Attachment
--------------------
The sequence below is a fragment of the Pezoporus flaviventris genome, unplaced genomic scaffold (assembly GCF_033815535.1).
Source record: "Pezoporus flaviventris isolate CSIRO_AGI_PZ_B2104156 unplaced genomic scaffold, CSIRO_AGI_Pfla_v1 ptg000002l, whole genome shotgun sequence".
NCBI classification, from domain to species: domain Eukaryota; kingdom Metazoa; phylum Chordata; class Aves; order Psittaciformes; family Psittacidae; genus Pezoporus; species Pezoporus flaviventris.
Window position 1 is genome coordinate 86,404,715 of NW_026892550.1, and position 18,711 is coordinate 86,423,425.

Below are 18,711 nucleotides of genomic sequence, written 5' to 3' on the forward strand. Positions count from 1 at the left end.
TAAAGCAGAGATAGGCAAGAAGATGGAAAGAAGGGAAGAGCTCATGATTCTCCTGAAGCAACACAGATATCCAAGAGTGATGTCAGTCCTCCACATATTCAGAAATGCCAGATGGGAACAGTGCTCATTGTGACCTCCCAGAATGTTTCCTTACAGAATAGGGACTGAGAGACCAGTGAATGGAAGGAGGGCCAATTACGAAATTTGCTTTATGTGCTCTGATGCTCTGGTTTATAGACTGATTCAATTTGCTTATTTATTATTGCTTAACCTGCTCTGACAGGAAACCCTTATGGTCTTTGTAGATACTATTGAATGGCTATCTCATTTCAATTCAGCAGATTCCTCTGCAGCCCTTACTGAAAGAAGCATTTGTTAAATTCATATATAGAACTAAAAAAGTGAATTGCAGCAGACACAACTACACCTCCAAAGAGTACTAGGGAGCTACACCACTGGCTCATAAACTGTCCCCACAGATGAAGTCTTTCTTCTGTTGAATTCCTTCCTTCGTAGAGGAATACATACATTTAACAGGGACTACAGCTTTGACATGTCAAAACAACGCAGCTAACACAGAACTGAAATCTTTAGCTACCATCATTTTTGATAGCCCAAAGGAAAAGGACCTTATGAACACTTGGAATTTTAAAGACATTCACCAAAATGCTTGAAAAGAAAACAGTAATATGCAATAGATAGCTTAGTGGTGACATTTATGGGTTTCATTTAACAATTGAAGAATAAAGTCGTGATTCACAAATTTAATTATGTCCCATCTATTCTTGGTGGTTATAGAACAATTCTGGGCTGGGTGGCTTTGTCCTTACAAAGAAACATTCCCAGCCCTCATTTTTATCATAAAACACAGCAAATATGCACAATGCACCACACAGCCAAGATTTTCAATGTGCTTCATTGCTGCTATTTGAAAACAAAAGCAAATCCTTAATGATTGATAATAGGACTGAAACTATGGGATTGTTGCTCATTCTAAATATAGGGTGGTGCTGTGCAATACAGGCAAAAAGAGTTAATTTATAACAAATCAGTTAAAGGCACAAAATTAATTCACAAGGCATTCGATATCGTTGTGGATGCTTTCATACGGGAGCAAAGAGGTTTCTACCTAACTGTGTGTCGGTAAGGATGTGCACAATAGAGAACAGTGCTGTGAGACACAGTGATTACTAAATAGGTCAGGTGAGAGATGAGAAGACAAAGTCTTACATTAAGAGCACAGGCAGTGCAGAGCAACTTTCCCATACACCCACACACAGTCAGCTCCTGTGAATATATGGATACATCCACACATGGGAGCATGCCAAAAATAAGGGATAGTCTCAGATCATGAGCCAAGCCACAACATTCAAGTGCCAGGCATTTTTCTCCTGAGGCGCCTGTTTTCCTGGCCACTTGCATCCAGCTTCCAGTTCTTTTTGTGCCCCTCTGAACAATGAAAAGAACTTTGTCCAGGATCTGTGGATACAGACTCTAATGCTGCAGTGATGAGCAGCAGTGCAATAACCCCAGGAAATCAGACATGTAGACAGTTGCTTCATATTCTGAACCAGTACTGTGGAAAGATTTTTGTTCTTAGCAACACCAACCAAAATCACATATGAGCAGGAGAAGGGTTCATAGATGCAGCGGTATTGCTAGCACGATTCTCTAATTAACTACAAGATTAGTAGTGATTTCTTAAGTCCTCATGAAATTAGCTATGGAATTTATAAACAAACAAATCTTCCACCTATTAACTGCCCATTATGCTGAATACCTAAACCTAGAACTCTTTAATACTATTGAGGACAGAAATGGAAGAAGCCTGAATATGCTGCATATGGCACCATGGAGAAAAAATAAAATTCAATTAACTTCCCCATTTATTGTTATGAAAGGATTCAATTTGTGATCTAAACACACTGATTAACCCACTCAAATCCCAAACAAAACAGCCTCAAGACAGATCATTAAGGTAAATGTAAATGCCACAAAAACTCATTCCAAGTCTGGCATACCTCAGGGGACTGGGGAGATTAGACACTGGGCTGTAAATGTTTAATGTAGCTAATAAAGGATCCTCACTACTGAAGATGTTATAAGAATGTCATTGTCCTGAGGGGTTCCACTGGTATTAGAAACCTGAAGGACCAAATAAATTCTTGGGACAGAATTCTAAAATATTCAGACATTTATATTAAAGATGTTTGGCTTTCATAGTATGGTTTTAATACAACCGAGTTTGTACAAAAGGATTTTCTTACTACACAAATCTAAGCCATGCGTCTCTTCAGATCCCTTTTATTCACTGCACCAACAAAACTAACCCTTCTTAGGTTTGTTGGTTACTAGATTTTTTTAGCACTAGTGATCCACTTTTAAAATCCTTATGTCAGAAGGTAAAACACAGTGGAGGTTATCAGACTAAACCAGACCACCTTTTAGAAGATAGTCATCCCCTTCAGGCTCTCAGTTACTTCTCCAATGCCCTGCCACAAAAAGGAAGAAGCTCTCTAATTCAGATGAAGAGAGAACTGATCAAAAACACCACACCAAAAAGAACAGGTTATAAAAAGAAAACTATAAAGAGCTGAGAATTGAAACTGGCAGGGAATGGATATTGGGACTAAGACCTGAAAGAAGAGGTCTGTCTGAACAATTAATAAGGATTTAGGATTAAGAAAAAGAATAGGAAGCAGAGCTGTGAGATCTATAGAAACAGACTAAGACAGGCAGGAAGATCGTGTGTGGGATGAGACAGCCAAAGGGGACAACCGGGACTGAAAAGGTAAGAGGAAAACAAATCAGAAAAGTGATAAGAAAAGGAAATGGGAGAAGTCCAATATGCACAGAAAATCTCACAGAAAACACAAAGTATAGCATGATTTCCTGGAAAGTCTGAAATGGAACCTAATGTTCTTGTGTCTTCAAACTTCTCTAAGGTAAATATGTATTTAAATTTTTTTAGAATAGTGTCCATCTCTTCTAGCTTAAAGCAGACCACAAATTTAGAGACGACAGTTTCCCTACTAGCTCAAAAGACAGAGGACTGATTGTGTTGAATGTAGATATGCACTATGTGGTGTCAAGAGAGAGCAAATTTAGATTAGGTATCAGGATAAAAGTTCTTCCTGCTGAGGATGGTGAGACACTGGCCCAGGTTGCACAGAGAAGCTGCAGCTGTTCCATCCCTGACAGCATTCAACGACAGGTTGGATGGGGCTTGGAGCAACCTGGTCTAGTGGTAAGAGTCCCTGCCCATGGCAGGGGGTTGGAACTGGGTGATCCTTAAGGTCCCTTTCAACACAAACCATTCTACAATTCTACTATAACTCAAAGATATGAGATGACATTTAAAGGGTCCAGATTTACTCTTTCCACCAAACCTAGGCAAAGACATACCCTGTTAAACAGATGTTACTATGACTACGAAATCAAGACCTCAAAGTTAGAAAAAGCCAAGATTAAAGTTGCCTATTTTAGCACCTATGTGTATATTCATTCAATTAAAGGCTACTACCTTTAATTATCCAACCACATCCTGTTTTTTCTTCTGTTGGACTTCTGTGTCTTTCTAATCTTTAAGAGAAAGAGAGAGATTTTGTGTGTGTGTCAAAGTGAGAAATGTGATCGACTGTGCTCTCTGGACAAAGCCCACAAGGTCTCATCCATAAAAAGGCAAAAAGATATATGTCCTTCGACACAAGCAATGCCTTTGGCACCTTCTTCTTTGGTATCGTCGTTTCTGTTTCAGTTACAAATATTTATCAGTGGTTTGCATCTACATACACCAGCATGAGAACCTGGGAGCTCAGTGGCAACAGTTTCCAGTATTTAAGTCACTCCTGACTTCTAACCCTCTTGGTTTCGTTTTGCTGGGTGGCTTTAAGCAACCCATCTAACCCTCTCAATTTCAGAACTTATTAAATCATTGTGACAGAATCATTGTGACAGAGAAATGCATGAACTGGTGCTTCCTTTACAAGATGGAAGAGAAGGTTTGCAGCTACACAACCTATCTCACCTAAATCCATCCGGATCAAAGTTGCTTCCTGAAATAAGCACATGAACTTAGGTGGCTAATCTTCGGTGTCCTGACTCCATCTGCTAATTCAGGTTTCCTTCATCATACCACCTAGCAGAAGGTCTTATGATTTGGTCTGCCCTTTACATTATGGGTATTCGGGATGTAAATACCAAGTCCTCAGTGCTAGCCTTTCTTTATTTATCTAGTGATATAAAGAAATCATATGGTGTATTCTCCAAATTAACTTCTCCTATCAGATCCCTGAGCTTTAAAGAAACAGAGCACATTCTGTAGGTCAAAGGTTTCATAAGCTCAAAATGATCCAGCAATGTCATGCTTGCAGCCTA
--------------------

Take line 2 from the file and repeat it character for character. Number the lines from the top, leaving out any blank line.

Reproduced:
Source record: "Pezoporus flaviventris isolate CSIRO_AGI_PZ_B2104156 unplaced genomic scaffold, CSIRO_AGI_Pfla_v1 ptg000002l, whole genome shotgun sequence".